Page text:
It’s no secret that a frustrating aspect of getting older is the facility to gain and hold onto some extra pounds, and poor diet and lack of sufficient exercise are not as much responsible as once thought, according to a new study. A team of scientists identified an enzyme — DNA protein kinase (DNA-PK) – that increases with age may be the culprit.
In a study, mice were given a high-fat diet and divided into two groups; one group had DNA-PK blocked while others did not. The group that had the enzyme blocked gained less weight than mice in the normal group.
It has been said that the average American adult gains approximately 30 pounds between ages 20 and 50, despite maintaining the same diet and lifestyle. Although this study was performed on mice and is not conclusively shown to be exactly the same in humans, the human body also manufactures DNA-PK, and there is compelling evidence to see if inhibiting this enzyme can indeed lead to weight loss during a phase of lifestyle renovation that includes nutrient-dense diet and moderate but regular exercise.
In the study, the mice that received the drug to block the DNA-PK also showed more mitochondria in skeletal muscle cells and corresponding increased aerobic fitness compared to the control mice.
In the abstract of the study published in the May 2017 issue of Cell Metabolism, (Vol. 25, No. 5, 1135-1146-e7, 2) the authors write, “hallmarks of aging that negatively impact health include weight gain and reduced physical fitness, which can increase insulin resistance and risk for many diseases, including type 2 diabetes. The underlying mechanism(s) for these phenomena is poorly understood. Here we report that aging activates DNA-dependent protein kinase (DNA-PK) in skeletal muscle, which suppresses mitochondrial function, energy metabolism, and physical fitness.”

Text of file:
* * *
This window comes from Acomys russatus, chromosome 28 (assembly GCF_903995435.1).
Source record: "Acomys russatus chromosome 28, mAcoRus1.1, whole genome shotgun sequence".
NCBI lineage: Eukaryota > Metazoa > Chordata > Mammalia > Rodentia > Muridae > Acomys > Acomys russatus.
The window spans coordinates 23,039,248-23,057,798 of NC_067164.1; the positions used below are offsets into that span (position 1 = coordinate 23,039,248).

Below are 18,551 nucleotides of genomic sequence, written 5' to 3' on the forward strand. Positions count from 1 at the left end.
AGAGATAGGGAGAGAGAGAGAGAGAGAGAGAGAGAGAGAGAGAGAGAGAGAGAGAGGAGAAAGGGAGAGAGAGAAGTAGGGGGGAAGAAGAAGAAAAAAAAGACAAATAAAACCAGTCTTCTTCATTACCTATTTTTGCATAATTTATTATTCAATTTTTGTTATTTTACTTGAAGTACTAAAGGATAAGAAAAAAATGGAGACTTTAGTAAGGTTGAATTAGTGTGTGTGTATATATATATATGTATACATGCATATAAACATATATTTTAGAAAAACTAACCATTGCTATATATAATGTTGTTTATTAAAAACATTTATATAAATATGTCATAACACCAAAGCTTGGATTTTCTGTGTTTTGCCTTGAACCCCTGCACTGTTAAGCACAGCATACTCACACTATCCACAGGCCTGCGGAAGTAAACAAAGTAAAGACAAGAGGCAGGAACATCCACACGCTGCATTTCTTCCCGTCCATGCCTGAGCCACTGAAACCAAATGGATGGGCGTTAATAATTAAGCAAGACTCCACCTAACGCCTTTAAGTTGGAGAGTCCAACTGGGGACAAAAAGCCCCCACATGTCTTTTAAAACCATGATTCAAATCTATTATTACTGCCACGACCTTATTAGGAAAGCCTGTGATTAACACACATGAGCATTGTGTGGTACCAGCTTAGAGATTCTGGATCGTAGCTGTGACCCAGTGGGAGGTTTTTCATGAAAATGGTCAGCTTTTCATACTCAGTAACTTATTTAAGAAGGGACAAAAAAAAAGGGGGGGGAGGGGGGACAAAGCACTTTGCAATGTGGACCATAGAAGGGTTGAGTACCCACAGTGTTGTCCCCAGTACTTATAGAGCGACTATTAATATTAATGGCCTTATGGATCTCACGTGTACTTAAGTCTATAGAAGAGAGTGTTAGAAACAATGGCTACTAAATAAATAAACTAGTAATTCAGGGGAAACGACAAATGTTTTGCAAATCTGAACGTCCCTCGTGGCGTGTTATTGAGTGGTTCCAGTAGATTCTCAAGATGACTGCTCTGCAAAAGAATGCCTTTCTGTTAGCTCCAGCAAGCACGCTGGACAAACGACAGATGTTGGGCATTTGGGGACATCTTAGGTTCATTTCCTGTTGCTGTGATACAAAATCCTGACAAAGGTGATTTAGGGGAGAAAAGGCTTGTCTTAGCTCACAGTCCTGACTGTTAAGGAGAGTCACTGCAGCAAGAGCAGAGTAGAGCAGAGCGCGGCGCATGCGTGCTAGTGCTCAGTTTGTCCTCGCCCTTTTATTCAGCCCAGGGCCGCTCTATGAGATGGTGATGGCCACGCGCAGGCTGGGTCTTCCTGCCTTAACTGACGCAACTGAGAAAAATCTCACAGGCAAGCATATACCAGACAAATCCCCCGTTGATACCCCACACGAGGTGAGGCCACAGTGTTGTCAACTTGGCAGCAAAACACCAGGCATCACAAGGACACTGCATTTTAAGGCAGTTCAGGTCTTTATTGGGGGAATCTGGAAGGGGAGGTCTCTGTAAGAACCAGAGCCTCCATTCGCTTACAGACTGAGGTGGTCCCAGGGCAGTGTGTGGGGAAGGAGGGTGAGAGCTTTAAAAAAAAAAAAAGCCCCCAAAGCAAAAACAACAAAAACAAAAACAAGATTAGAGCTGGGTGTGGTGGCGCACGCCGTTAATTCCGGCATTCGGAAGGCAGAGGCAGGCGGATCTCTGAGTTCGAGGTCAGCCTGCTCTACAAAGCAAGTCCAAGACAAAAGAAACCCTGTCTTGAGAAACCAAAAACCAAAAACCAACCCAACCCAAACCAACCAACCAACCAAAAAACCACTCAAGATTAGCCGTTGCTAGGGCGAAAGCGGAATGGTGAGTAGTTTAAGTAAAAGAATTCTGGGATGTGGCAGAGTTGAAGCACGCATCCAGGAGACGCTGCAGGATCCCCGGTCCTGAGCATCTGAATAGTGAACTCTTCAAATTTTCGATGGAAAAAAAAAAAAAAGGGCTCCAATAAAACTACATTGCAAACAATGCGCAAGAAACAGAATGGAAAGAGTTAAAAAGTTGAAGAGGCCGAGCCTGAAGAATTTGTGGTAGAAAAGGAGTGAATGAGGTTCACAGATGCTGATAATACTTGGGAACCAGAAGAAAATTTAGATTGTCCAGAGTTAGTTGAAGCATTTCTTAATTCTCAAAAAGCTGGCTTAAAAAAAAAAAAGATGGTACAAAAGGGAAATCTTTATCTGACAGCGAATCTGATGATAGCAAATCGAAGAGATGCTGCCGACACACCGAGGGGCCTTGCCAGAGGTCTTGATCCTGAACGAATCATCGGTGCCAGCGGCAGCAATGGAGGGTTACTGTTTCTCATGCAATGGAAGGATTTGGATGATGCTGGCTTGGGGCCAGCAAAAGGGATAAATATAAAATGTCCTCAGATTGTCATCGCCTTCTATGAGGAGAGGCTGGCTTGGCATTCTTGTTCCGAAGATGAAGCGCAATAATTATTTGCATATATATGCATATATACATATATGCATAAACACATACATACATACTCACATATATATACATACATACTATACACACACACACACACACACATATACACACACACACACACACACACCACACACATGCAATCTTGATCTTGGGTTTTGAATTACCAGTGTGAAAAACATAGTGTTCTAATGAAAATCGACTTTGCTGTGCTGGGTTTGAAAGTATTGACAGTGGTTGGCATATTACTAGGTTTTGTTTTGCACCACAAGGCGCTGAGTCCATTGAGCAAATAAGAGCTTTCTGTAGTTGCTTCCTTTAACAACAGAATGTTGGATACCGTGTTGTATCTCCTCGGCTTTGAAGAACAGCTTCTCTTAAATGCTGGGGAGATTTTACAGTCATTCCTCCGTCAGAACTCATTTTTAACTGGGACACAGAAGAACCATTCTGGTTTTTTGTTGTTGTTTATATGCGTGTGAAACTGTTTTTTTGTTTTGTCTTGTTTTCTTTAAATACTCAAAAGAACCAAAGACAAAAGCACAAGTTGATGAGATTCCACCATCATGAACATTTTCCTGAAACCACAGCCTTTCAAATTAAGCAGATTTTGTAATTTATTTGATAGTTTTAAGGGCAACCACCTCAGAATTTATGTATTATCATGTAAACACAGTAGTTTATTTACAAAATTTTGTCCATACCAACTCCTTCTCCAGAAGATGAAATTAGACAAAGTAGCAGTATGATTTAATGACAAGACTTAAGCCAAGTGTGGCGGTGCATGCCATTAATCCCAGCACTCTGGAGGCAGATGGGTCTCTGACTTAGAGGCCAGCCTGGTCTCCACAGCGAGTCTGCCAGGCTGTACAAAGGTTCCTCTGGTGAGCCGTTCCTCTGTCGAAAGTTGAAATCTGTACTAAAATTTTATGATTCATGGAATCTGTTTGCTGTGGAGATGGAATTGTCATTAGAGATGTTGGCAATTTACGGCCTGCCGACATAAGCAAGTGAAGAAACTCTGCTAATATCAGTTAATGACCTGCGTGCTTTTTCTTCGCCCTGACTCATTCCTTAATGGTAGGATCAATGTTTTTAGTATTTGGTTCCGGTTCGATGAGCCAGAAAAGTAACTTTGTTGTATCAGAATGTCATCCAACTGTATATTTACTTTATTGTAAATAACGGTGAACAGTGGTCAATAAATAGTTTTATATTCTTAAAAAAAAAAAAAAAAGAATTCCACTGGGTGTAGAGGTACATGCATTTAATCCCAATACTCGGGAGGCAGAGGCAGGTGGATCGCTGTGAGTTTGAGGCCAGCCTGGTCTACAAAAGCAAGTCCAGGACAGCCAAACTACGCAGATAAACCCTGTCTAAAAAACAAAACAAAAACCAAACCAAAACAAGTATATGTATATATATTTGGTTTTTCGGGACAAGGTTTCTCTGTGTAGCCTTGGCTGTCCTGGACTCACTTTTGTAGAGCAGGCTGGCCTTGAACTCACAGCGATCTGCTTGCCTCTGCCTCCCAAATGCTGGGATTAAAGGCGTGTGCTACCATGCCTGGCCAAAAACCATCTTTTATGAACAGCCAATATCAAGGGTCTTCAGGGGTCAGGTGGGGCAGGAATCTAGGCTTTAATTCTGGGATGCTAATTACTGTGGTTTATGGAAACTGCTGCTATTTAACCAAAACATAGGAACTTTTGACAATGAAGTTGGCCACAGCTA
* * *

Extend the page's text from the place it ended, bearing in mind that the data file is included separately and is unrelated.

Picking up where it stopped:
They also describe the mechanism of action as follows: “DNA-PK phosphorylates threonines 5 and 7 of HSP90α, decreasing its chaperone function for clients such as AMP-activated protein kinase (AMPK), which is critical for mitochondrial biogenesis and energy metabolism. Decreasing DNA-PK activity increases AMPK activity and prevents weight gain, decline of mitochondrial function, and decline of physical fitness in middle-aged mice and protects against type 2 diabetes. In conclusion, DNA-PK is one of the drivers of the metabolic and fitness decline during aging, and therefore DNA-PK inhibitors may have therapeutic potential in obesity and low exercise capacity.”